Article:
What is the psychological impact when doing genetic testing?

I have noticed more attention paid by the press, some of my patients and social media to multigene panel testing (MPT), which determines whether a person has certain illness-related genes.  Separately, on Instagram, celebrities tout the benefits of another diagnostic technique  – whole body MRIs – to scan for hundreds of different kinds of cancers and diseases.  This has made me wonder about the psychological effects of these types of self-evaluative processes.

MPT involves using next-generation technology to determine the sequence of multiple cancer-susceptibility genes. In addition to high-penetrance cancer-susceptibility genes, multigene panels frequently include genes that are less robustly associated with cancer predisposition.

Because this kind of testing is not limited to one kind of cancer, patients provide broad consent for all genes included in a particular panel and then, after the test, receive in-depth genetic counseling to clarify the distinct implications of their specific results.

In the past, genetic testing was typically employed after clinicians ascertained the patient’s phenotype and personal or family cancer history.  This is called a serial genetic testing process and starts with the most likely mutation connected to a specific cancer.  Now, with MPT, more information is gathered that can identify a broad range of cancer risk factors.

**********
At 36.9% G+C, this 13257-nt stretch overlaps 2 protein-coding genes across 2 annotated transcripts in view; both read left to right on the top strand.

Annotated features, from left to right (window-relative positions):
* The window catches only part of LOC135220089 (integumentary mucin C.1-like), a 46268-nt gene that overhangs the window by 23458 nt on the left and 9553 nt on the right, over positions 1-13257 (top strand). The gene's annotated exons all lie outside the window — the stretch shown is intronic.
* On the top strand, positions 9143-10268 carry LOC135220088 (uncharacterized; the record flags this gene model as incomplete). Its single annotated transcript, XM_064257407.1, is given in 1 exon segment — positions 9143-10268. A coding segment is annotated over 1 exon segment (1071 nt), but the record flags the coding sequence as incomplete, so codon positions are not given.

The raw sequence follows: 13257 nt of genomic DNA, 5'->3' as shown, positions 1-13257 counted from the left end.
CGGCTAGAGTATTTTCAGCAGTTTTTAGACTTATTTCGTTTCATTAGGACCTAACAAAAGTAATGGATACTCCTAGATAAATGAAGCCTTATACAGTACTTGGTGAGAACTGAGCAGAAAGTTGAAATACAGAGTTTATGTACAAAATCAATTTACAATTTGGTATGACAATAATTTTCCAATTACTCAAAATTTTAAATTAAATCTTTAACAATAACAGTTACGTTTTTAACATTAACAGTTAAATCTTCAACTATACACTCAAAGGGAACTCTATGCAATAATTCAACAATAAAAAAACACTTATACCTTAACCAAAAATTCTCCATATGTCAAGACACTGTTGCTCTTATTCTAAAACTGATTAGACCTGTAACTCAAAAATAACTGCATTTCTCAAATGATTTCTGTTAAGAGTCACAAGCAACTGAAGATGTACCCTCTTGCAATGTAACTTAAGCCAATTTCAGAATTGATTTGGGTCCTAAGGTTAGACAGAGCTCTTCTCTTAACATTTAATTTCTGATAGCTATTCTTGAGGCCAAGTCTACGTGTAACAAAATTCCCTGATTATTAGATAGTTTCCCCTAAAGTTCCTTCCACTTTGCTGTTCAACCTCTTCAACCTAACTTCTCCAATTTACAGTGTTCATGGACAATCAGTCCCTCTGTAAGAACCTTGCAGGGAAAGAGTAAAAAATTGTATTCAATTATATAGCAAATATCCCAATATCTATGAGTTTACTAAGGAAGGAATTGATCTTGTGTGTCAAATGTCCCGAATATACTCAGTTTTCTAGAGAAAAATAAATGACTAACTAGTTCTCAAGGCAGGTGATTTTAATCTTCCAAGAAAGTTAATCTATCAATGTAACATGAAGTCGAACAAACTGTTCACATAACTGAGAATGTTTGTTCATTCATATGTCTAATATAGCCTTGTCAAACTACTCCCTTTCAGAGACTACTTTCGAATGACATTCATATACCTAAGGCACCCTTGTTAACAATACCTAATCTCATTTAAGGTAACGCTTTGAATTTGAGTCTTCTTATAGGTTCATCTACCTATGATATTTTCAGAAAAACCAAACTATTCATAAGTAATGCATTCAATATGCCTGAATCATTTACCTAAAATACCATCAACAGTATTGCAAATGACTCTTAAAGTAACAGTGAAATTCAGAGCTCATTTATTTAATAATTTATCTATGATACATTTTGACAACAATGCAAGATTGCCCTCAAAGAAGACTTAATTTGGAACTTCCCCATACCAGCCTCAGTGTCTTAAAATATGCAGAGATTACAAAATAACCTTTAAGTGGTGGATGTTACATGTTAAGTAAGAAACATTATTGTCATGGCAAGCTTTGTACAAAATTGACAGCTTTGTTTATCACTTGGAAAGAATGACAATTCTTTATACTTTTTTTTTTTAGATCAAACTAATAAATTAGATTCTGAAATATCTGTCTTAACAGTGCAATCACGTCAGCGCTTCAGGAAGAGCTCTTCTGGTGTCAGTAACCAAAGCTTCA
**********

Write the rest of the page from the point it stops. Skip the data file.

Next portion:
The key question is: are people properly prepared to learn and digest all of the information and highlighted risks for disease in the body that derive from MPT, with limited counseling and only a cursory understanding of the results.  A critical concern is whether this leads to more acute anxiety, depression, and worry, and if the counselors are skilled enough to anticipate these risks?

The limited research thus far shows mixed results and mixed evidence about whether current approaches to genetic counseling, education and testing are effective in changing individuals’ perceptions of their vulnerability to cancer. What seems clear to me is that MPT necessitates a different approach to patient education, genetic counseling and informed consent for testing, especially because patients can receive unexpected results that are inconsistent with their personal or family cancer history, and for which they may be psychologically unprepared.